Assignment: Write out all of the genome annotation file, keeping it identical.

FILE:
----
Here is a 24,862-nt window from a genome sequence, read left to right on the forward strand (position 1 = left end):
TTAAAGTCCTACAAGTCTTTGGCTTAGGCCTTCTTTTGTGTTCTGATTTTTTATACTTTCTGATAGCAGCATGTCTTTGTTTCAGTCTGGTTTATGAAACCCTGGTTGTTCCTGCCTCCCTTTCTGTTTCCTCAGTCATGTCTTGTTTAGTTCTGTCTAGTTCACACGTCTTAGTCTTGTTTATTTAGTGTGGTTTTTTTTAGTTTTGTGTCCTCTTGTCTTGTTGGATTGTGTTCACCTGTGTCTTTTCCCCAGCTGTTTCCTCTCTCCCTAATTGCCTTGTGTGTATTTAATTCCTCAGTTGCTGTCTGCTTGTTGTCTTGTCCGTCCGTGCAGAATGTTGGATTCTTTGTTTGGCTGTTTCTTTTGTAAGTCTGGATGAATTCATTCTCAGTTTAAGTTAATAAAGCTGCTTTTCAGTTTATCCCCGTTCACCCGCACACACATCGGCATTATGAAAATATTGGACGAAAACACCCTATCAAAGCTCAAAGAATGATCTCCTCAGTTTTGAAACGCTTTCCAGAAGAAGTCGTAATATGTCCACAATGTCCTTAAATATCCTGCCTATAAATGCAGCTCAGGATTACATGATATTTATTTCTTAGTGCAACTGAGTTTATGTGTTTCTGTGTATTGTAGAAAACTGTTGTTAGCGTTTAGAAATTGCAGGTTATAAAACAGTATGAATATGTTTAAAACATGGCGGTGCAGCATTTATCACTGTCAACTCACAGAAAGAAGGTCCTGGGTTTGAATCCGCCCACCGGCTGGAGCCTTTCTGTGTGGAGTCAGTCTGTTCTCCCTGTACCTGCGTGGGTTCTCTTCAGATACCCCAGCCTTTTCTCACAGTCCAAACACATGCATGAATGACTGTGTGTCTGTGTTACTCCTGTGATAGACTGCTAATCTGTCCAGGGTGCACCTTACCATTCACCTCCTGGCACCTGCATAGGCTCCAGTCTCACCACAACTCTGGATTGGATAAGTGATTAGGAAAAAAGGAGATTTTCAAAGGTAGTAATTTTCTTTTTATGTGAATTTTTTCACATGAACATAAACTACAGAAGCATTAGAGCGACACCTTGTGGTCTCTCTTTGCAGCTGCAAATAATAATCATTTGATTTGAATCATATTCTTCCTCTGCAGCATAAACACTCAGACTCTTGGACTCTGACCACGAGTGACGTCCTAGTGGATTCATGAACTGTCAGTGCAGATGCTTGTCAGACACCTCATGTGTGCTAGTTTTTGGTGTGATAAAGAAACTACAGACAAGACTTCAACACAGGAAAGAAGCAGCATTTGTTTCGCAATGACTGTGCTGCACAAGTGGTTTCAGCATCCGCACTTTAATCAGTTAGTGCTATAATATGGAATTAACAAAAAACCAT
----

Here is a 24,862-nt window from a genome sequence, read left to right on the forward strand (position 1 = left end):
TTAAAGTCCTACAAGTCTTTGGCTTAGGCCTTCTTTTGTGTTCTGATTTTTTATACTTTCTGATAGCAGCATGTCTTTGTTTCAGTCTGGTTTATGAAACCCTGGTTGTTCCTGCCTCCCTTTCTGTTTCCTCAGTCATGTCTTGTTTAGTTCTGTCTAGTTCACACGTCTTAGTCTTGTTTATTTAGTGTGGTTTTTTTTAGTTTTGTGTCCTCTTGTCTTGTTGGATTGTGTTCACCTGTGTCTTTTCCCCAGCTGTTTCCTCTCTCCCTAATTGCCTTGTGTGTATTTAATTCCTCAGTTGCTGTCTGCTTGTTGTCTTGTCCGTCCGTGCAGAATGTTGGATTCTTTGTTTGGCTGTTTCTTTTGTAAGTCTGGATGAATTCATTCTCAGTTTAAGTTAATAAAGCTGCTTTTCAGTTTATCCCCGTTCACCCGCACACACATCGGCATTATGAAAATATTGGACGAAAACACCCTATCAAAGCTCAAAGAATGATCTCCTCAGTTTTGAAACGCTTTCCAGAAGAAGTCGTAATATGTCCACAATGTCCTTAAATATCCTGCCTATAAATGCAGCTCAGGATTACATGATATTTATTTCTTAGTGCAACTGAGTTTATGTGTTTCTGTGTATTGTAGAAAACTGTTGTTAGCGTTTAGAAATTGCAGGTTATAAAACAGTATGAATATGTTTAAAACATGGCGGTGCAGCATTTATCACTGTCAACTCACAGAAAGAAGGTCCTGGGTTTGAATCCGCCCACCGGCTGGAGCCTTTCTGTGTGGAGTCAGTCTGTTCTCCCTGTACCTGCGTGGGTTCTCTTCAGATACCCCAGCCTTTTCTCACAGTCCAAACACATGCATGAATGACTGTGTGTCTGTGTTACTCCTGTGATAGACTGCTAATCTGTCCAGGGTGCACCTTACCATTCACCTCCTGGCACCTGCATAGGCTCCAGTCTCACCACAACTCTGGATTGGATAAGTGATTAGGAAAAAAGGAGATTTTCAAAGGTAGTAATTTTCTTTTTATGTGAATTTTTTCACATGAACATAAACTACAGAAGCATTAGAGCGACACCTTGTGGTCTCTCTTTGCAGCTGCAAATAATAATCATTTGATTTGAATCATATTCTTCCTCTGCAGCATAAACACTCAGACTCTTGGACTCTGACCACGAGTGACGTCCTAGTGGATTCATGAACTGTCAGTGCAGATGCTTGTCAGACACCTCATGTGTGCTAGTTTTTGGTGTGATAAAGAAACTACAGACAAGACTTCAACACAGGAAAGAAGCAGCATTTGTTTCGCAATGACTGTGCTGCACAAGTGGTTTCAGCATCCGCACTTTAATCAGTTAGTGCTATAATATGGAATTAACAAAAAACCAT